- "Sometimes your joy is the source of your smile, but sometimes your smile can be the source of your joy." -Thich Nhat Hanh
- "Once you choose hope, anything is possible." -Christopher Reeve
- "If you could only sense how important you are to the lives of those you meet; how important you can be to the people you may never even dream of. There is something of yourself that you leave at every meeting with another person." -Fred Rogers
- "If you're going through Hell, keep going." -Winston Churchill
- "Have patience with all things, but chiefly have patience with yourself. Do not lose courage in considering your own imperfections but instantly set about remedying them - every day begin the task anew." -Saint Francis de Sales
Speak with a Health Professional
Whether these tips worked for you or not, it is important to speak with someone who has experience with helping people alleviate their symptoms of depression. If you have tried anything mentioned in this article, let a health professional know what did and did not work for you. If you feel nervous about speaking to someone in person, or it is inconvenient for you, speaking with a mental health professional online might be the best option for you. Betterhelp.com has many reputable therapists with years of experience. Getting the proper help and counseling is a great way to manage depression in your daily life.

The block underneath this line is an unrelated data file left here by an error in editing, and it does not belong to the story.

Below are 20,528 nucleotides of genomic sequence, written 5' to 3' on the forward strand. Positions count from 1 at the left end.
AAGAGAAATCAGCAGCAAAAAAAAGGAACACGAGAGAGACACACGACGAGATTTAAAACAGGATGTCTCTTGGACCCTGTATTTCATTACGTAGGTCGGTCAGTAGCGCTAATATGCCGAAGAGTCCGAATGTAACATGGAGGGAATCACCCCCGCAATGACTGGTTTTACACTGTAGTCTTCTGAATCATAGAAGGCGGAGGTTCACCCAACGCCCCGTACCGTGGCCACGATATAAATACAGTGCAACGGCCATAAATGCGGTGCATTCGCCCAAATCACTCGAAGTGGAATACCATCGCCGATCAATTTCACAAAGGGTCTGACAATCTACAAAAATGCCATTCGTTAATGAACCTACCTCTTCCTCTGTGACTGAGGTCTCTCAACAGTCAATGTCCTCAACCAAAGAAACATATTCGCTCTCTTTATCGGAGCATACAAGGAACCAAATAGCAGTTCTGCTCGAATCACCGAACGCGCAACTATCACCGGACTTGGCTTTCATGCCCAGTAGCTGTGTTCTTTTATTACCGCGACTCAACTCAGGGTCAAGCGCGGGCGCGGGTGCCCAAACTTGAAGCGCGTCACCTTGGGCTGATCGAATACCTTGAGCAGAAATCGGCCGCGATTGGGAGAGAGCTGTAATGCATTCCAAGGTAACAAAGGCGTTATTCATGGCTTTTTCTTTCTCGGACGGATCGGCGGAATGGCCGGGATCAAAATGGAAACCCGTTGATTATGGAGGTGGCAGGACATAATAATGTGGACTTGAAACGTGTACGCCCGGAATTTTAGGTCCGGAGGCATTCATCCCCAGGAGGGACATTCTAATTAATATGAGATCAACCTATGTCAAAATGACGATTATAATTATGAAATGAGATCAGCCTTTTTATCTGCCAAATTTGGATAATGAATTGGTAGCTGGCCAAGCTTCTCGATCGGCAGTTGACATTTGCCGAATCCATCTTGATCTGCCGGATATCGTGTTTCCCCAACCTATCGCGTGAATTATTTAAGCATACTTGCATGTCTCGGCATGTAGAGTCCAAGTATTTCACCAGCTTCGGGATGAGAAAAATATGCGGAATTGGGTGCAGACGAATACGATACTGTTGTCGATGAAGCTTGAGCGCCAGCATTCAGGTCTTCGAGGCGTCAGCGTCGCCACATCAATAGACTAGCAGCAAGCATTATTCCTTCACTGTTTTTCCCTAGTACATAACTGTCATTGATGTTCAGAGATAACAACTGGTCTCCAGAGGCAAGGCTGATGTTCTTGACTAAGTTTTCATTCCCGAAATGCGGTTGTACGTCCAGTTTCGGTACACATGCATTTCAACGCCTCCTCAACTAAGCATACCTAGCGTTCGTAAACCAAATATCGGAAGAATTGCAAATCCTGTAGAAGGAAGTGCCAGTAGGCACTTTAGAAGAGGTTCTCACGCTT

Previous ArticleAm I Depressed Or Is It Just A Phase?
Next ArticleWhat Is Major Depressive Disorder (MDD)?
Learn MoreWhat Is Online Therapy? About Online Counseling
Abuse ADHD Adolescence Alzheimer's Ambition Anger Anxiety Attachment Attraction Behavior Bipolar Body Dysmorphic Disorder Body Language Bullying Careers Chat Childhood Counseling Dating Defense Mechanisms Dementia Depression Domestic Violence Eating Disorders Family Friendship General Grief Guilt Happiness How To Huntington's Disease Impulse Control Disorder Intimacy Loneliness Love Marriage Medication Memory Menopause MidLife Crisis Mindfulness Monogamy Morality Motivation Neuroticism Optimism Panic Attacks Paranoia Parenting Personality Personality Disorders Persuasion Pessimism Pheromones Phobias Pornography Procrastination Psychiatry Psychologists Psychopathy Psychosis Psychotherapy PTSD Punishment Rejection Relationships Resilience Schizophrenia Self Esteem Sleep Sociopathy Stage Fright Stereotypes Stress Success Stories Synesthesia Teamwork Teenagers Temperament Tests Therapy Time Management Trauma Visualization Willpower Wisdom Worry
Postpartum Depression Statistics: Knowing The Numbers What Are The Natural Cures For Depression? How To Diagnosis Depression: How To Cope After A Diagnosis Depression In Older Adults: Can It Develop After Retirement? Melatonin, Depression, And Happiness: What’s The Connection? Minor Depression: Is There Such A Thing?